Opinion analysis: Court condemns use of race-based testimony in sentencing
When a Texas jury was deciding whether to sentence Duane Buck to death for the 1995 murders of his former girlfriend and another man, the key question in their deliberations was whether Buck was likely to be violent in the future. Buck’s attorney put Dr. Walter Quijano, a psychologist, on the stand, where Quijano testified, among other things, that Buck’s race – he is black – made him statistically more likely to commit violent acts. After two days of deliberations, the jury concluded that Buck should be executed for his crimes. Today, over 20 years later, six justices of the U.S. Supreme Court described the prospect that Buck “may have been sentenced to death in part because of his race” as “a disturbing departure from a basic premise of our criminal justice system.” But Buck’s case is not entirely over; rather, the justices sent the case back to the lower courts for additional proceedings that are likely to lead to a new sentencing hearing.
After Buck was sentenced to death, his case plunged into what Chief Justice John Roberts, writing for the court, characterized as a “labyrinth” of appeals and post-conviction proceedings. Things seemed to improve for Buck in 2000, though, when Texas filed a brief in which it urged the Supreme Court to send the case of death row inmate Victor Hugo Saldano, in which Quijano had testified that the defendant’s race – he was Hispanic – “was a factor weighing in the favor of future dangerousness,” back to the lower courts. The state told the justices in that case that “the infusion of race as a factor for the jury to weigh in making its determination violated his constitutional right to be sentenced without regard to the color of his skin.” A few days later, John Cornyn – then the Texas attorney general – issued a statement in which he decried the use of race in sentencing and identified as similar to Saldano’s six other cases, including Buck’s, in which Quijano had testified.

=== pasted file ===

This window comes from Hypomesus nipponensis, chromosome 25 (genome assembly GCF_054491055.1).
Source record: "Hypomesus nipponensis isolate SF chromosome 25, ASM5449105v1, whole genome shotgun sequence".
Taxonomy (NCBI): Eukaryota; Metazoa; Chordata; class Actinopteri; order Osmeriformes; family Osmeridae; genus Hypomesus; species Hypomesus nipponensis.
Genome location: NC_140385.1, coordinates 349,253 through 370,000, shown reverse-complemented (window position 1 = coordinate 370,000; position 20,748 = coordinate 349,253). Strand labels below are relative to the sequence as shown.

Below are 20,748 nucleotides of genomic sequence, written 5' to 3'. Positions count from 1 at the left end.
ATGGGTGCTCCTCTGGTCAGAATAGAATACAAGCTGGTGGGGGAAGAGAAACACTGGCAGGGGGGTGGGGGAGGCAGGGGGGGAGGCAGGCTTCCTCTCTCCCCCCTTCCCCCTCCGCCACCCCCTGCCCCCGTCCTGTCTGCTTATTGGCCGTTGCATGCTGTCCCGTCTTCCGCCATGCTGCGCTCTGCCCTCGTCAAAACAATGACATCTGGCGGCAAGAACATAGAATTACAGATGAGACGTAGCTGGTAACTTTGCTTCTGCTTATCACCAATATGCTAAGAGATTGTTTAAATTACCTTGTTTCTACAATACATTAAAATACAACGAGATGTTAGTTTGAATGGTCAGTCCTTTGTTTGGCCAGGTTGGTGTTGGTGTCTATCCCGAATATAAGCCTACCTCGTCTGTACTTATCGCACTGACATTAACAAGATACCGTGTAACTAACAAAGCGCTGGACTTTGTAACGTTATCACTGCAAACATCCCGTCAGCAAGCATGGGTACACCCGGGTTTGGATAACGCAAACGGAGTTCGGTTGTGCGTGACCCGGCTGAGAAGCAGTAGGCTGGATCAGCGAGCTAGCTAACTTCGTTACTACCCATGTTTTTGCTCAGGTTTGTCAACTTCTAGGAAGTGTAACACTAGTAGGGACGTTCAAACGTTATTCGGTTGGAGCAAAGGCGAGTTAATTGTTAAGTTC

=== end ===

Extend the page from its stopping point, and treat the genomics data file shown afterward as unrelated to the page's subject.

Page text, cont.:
In contrast to its treatment of the other five cases identified by Cornyn, the state never agreed to allow Buck to be resentenced. That prompted Buck to return to federal court, where he would eventually argue that his case should be reopened under a federal rule that allows a federal district court to revisit an earlier ruling in cases of newly discovered evidence, fraud, and “any other reason that justifies relief.” The district court declined to do so, concluding that Buck’s case did not involve the kind of “extraordinary circumstances” required to reopen the ruling against him. In particular, it emphasized, even if Buck’s trial lawyers should not have called Quijano to testify, that testimony likely had only a minimal effect on the jury’s decision to sentence Buck to death. The district court also denied Buck’s application for a certificate of appealability – a threshold requirement for appealing a final decision by a federal post-conviction court – and the U.S. Court of Appeals for the 5th Circuit did the same.
As the case came to the Supreme Court, it involved only the technical question whether the 5th Circuit had used the right test to decide whether to give Buck a certificate of appealability. That inquiry, the court emphasized today, does not hinge on whether an inmate’s arguments are correct. Instead, the court stressed, the question is whether judges could reasonably disagree about the merits of the inmate’s claims. But because the 5th Circuit had “essentially decid[ed] the case on the merits” before rejecting Buck’s application for a COA, and because both sides had “essentially briefed and argued the underlying merits at length,” the court opted to look at the merits of Buck’s claims as well.